7. Check your political, religious and other opinions at the door. You should do this any time you read if you want to actually be informed by the experience. If you are only reading to reinforce existing opinions, your goal is not to grow. Being a beta reader is a challenge, growth is inherent for both you and the writer. It is liberating to set aside preconceived ideas and look at things in a new light, through someone else’s eyes. Reading it fairly doesn’t mean you have to agree or change your mind. But if you intend to help the author, you cannot operate under your own prejudices. Writers are human, our own biases do shape how we see the world and how we project it in our writing, no matter how hard we try to avoid it or how often some deny it. But it’s not your book. The beta reader’s responsibility is fair feedback, untouched by bias, to help the author make his or her book the best of theirs that it can be.

Well those are my seven. No list is perfect. But if you take my advice, you’ll have good success as a beta reader and probably get lots of chances to read stuff before anyone else. How cool is that?

For what it’s worth…

Call For Beta Readers: The Returning

After learning from other novelists about how they do beta reading, I’ve decided to try and recruit beta readers to read as I write. The novel in question is the sequel to my forthcoming first novel, “The Worker Prince.” This book, titled “The Returning” is a space opera epic with a touch of thriller, murder mystery and political intrigue.

The basic premise is that after the workers (Vertullians) achieve citizenship and freedom from years of slavery, someone is killing them off, one at a time and stirring up questions amongst both workers and their former enemies, the Borali Alliance about whether they can all live together in peace. Our hero, Davi Rhii, former Borali prince, now a Captain in the Borali military, is sent to investigate the murders and report back to the Council of Lords. In the meantime, he faces a personal challenge in his developing relationship with Tela as their parents pressure them to marry and Tela resists his attempts to keep her safe. Aron, the first ex-worker to serve on the Council of Lords, has proposed making the worker religious holiday, The Returning, an official Alliance holiday to encourage a sense of unity, but now that plan is stirring up controversy. Meanwhile, Davi’s exhiled Uncle Xalivar is content on regaining his power as High Lord Councilor of the Borali Alliance.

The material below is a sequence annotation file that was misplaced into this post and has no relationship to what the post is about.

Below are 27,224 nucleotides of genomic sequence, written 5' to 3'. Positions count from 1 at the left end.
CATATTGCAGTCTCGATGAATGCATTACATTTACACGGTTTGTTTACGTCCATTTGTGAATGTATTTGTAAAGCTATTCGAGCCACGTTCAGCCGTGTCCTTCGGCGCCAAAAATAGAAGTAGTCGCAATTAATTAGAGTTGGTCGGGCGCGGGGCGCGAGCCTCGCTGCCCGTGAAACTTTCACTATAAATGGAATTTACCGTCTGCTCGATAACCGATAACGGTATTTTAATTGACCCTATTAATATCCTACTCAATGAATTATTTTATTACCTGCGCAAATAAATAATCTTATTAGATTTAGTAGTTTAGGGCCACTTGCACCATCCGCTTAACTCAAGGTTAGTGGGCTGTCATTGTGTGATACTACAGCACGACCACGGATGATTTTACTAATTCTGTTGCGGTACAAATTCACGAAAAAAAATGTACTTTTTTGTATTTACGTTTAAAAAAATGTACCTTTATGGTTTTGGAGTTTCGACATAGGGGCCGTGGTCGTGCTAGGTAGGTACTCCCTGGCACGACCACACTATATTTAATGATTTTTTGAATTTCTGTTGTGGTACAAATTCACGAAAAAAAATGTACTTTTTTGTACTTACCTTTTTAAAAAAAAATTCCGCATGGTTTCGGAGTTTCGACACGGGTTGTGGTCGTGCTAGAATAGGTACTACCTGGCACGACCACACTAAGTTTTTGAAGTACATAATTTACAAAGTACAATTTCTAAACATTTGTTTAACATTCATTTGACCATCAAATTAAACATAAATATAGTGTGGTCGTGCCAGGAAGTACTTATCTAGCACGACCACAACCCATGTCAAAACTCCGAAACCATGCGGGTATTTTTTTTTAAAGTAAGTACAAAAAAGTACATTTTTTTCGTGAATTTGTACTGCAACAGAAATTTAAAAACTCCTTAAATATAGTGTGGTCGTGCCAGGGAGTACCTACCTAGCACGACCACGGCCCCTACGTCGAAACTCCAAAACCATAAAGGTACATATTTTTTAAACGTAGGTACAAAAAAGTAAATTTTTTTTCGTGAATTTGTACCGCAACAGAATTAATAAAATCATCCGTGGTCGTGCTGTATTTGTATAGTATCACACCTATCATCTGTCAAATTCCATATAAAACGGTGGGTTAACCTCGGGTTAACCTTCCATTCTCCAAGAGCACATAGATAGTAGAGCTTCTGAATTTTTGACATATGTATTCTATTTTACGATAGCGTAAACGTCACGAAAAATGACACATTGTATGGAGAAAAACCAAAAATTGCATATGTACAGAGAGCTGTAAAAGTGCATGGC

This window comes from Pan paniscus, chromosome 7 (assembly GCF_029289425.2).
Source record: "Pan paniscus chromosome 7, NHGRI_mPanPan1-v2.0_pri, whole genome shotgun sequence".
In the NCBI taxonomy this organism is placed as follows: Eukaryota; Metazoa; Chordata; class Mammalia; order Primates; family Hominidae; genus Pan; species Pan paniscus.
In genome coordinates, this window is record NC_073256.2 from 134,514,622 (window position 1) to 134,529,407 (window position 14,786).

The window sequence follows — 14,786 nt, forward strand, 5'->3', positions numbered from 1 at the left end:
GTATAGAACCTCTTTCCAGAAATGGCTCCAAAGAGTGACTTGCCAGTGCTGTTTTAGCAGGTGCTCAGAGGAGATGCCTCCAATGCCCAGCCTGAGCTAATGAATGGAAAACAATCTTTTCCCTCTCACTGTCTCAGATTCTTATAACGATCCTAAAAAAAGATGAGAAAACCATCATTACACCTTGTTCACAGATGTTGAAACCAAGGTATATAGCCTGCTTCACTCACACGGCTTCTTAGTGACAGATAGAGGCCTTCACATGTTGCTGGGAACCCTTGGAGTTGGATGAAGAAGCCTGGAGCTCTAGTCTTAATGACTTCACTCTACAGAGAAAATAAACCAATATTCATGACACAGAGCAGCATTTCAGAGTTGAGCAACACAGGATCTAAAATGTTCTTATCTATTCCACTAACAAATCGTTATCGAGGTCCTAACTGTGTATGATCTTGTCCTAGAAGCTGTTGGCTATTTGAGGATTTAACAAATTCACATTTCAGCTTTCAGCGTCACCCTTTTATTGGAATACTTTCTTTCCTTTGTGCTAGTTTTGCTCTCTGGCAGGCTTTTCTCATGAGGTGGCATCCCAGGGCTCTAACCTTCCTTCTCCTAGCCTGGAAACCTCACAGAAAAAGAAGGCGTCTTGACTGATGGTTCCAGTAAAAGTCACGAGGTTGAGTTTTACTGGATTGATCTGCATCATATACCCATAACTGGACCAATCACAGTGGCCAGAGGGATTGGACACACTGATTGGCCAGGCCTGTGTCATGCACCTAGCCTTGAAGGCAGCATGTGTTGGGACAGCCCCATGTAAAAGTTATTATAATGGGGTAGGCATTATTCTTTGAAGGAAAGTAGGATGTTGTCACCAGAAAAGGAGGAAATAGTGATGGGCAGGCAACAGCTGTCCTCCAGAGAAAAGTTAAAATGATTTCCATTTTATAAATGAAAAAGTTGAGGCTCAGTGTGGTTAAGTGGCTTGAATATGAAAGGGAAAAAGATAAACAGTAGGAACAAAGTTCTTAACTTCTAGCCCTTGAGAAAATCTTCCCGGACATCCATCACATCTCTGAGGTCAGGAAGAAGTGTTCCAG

Beta readers will recieve a chapter at a time. I am using the system developed by AJ Hartley at www.magicalwords.net. Readers will read the chapter on either Word file or paper and mark passages using the following system:

A=Awesome. Something about this just blew me away. Excellent.
B=Bored now.
C=Confused. He said what? The people of Anth believed in what? He can get out of the rabbit burrow because…? Huh?
D=Don’t care. Ten pages on minor character’s lineage? So what? Yeah, I’m sure it’s really clever and all but… I’ve got QVC to watch.
You only need to mark the passages which evoke one of the four responses listed. Total honesty is requested. Don’t worry about offending me. It’s first draft–a lot of work will be needed before it ever sees a publisher’s desk. And detailed explanations won’t be demanded, although they can be helpful when offered. This allows me to get a sense of how you respond to the manuscript. I prefer people who have not read book 1 because I need a sense of how well I am trickling out the back story. Is it too much, too little?
I am writing about a chapter a week (22 pages on average). I would hope you could read each chapter within 2-3 weeks and get back to me. I can’t pay you except to say I will acknowledge you in the book when it’s published and I can offer you a free copy. 
If anyone’s willing, please get in touch. My beta readers on the first book said it captured the feel of “Star Wars: A New Hope” and really liked it. I hope you’ll enjoy this as well. You’ll be helping me write a better book and I’ll also throw in a free e-copy of book 1 when you’re done if you want.